From Library Journal:

In Another Emerging Copyright Front, YouTube, Popular Host of Online
Video, Is Sued

In yet another front in the copyright wars, YouTube, the popular online
host for video, has been sued in federal court for copyright infringement.
The Los Angeles News Service and its owner Robert Tur filed suit late last
week charging that YouTube illegally allowed users to upload copyrighted
video footage, including the beating of trucker Reginald Denny during the
1992 Los Angeles riots. Tur asserts in the suit that the video was viewed
and downloaded 1000 times via the site, putting YouTube's exposure at $150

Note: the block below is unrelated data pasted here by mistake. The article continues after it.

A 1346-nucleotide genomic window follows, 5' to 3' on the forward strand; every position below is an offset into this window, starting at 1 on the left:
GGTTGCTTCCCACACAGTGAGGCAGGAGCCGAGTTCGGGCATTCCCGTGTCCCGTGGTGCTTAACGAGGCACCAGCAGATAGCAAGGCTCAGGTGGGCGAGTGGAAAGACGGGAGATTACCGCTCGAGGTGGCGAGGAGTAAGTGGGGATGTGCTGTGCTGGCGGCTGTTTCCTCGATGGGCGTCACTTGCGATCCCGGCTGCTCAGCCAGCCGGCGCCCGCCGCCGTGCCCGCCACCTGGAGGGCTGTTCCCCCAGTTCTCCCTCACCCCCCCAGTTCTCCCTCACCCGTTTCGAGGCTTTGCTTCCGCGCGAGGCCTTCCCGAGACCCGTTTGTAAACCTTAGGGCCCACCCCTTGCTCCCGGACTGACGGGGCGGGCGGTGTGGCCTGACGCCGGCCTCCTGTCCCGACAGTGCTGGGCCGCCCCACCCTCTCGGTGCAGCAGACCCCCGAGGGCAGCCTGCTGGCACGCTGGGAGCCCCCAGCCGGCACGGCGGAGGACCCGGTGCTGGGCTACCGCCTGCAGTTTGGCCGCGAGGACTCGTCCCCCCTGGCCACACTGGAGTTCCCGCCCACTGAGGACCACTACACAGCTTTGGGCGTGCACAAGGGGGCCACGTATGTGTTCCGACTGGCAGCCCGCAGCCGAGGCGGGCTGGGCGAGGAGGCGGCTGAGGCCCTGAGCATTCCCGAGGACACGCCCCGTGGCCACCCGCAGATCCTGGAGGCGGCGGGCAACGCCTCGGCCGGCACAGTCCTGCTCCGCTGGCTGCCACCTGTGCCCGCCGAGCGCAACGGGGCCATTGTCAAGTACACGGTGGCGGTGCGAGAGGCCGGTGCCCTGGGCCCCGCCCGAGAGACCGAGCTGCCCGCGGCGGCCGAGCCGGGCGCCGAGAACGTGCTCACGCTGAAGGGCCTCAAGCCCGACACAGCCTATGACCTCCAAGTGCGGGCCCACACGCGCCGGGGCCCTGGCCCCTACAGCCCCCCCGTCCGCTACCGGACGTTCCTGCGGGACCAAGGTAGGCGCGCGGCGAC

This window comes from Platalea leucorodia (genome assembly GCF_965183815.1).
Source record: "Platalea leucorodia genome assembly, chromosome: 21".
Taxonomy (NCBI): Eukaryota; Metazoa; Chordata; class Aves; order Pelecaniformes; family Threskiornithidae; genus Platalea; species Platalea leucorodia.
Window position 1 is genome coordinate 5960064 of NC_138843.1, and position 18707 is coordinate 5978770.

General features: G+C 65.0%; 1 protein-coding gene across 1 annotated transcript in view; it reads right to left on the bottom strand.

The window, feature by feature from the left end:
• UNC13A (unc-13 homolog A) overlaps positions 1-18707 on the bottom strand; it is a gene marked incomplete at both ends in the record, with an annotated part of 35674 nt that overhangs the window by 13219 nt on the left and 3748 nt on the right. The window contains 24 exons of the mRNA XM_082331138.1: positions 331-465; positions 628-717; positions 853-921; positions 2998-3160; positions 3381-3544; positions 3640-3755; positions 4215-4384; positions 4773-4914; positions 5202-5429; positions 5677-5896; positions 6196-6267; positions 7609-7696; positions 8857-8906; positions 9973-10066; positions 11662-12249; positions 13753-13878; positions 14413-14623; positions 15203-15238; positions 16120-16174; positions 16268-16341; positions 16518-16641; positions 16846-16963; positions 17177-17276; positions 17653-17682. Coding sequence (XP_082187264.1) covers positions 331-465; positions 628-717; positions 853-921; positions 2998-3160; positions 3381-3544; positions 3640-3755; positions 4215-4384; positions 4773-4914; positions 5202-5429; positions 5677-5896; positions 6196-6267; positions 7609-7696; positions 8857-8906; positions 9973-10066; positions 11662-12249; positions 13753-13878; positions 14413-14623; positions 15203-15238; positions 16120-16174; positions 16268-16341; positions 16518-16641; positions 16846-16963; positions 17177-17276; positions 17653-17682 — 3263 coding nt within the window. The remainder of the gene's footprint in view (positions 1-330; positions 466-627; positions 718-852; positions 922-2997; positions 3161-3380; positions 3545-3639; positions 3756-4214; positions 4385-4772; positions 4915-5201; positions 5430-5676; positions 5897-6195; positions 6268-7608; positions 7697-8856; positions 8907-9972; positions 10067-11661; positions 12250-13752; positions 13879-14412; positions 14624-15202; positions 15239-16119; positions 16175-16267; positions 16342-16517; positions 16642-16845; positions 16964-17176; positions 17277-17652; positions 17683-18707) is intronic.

million, if the maximum $150,000 per infraction fine were imposed.
Copyright experts, however, say that YouTube may not face the same fate as
music-sharing site Napster.
In a recent article for the Hollywood Reporter, Electronic Frontier
Foundation lawyer Fred Von Lohmann explained that YouTube "has an
important legal shield that was not available to the old Napster: the
so-called 'online service provider safe harbors' created by Congress as
part of the DMCA [Digital Millennium Copyright Act]." According to Von
Lohmann, "as long as YouTube plays by a few rules, content owners can't
collect damages from it, even if its users infringe their copyrights." The
first rule, he notes, is the implementation of a "notice and takedown"
system, a mechanism for the service to respond to infringement notices
from copyright owners. YouTube, he notes, "has this in place and takes
down material once properly notified by an owner that a clip is